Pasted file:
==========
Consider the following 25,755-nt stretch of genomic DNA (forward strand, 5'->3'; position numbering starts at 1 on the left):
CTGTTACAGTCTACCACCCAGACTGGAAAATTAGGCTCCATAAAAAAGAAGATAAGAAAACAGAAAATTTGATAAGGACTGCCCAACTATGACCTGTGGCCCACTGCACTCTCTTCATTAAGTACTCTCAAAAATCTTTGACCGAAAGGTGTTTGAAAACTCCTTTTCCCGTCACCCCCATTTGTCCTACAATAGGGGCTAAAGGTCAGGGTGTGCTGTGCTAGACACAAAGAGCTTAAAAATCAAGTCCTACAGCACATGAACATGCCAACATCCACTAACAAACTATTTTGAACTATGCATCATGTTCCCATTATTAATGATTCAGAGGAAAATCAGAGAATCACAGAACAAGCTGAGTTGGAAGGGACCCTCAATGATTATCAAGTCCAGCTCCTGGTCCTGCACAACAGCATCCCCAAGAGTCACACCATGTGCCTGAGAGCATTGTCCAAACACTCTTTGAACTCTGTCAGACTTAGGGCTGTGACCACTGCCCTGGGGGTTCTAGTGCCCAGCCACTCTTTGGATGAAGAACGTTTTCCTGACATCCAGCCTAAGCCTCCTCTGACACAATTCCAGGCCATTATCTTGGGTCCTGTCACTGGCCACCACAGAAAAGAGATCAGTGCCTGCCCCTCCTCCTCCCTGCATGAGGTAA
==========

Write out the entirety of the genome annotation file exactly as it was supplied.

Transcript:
Consider the following 25,755-nt stretch of genomic DNA (forward strand, 5'->3'; position numbering starts at 1 on the left):
CTGTTACAGTCTACCACCCAGACTGGAAAATTAGGCTCCATAAAAAAGAAGATAAGAAAACAGAAAATTTGATAAGGACTGCCCAACTATGACCTGTGGCCCACTGCACTCTCTTCATTAAGTACTCTCAAAAATCTTTGACCGAAAGGTGTTTGAAAACTCCTTTTCCCGTCACCCCCATTTGTCCTACAATAGGGGCTAAAGGTCAGGGTGTGCTGTGCTAGACACAAAGAGCTTAAAAATCAAGTCCTACAGCACATGAACATGCCAACATCCACTAACAAACTATTTTGAACTATGCATCATGTTCCCATTATTAATGATTCAGAGGAAAATCAGAGAATCACAGAACAAGCTGAGTTGGAAGGGACCCTCAATGATTATCAAGTCCAGCTCCTGGTCCTGCACAACAGCATCCCCAAGAGTCACACCATGTGCCTGAGAGCATTGTCCAAACACTCTTTGAACTCTGTCAGACTTAGGGCTGTGACCACTGCCCTGGGGGTTCTAGTGCCCAGCCACTCTTTGGATGAAGAACGTTTTCCTGACATCCAGCCTAAGCCTCCTCTGACACAATTCCAGGCCATTATCTTGGGTCCTGTCACTGGCCACCACAGAAAAGAGATCAGTGCCTGCCCCTCCTCCTCCCTGCATGAGGTAA